“As an American soccer player for the national team, the most important thing I’ve seen is that we always do well in tournaments. We always do well, as a team. We believe in each other and whether you are white, black, Hispanic, Asian whatever ethnicity or religion, that doesn’t matter. Because we are here representing America, we come together and we work for one another. That’s what we’ve done throughout the history of playing soccer. Why don’t we do that as a nation off the field? It doesn’t matter. We should care about working together as one. That’s it.”

Pro Soccer Talk will be speaking in-depth with Geoff Cameron early next week about the USMNT’s upcoming World Cup qualifiers.

Chelsea’s Conte wins pair of top managerial honors

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Antonio Conte took league and national honors from the League Managers Association on Monday night.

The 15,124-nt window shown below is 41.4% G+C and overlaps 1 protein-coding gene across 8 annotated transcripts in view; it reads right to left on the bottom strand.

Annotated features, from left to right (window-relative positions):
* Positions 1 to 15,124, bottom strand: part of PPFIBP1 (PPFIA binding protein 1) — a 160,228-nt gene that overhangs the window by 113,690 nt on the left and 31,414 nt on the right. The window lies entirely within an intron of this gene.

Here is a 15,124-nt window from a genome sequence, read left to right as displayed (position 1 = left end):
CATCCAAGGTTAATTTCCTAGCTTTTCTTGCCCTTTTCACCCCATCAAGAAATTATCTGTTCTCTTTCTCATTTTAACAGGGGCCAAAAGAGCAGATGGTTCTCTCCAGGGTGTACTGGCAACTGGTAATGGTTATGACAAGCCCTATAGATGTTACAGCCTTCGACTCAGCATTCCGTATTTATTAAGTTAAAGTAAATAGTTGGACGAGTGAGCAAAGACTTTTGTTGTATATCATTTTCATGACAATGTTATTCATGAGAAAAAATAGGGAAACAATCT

The Chelsea boss was named Premier League Manager of the Year and Manager of the Year after leading the Blues to the PL title and an FA Cup Final in his first year on the job.

Brighton and Hove Albion boss Chris Hughton nabbed another Championship boss of the year award after leading the Gulls to the Premier League. He also won the honor with Newcastle United in 2010.

The League One winner is Chris Wilder of Sheffield United. Wilder won the honor with Northampton Town last season.

In League Two, Paul Cook of Portsmouth was named the winner.

Report: Southgate to leave Rooney out of England squad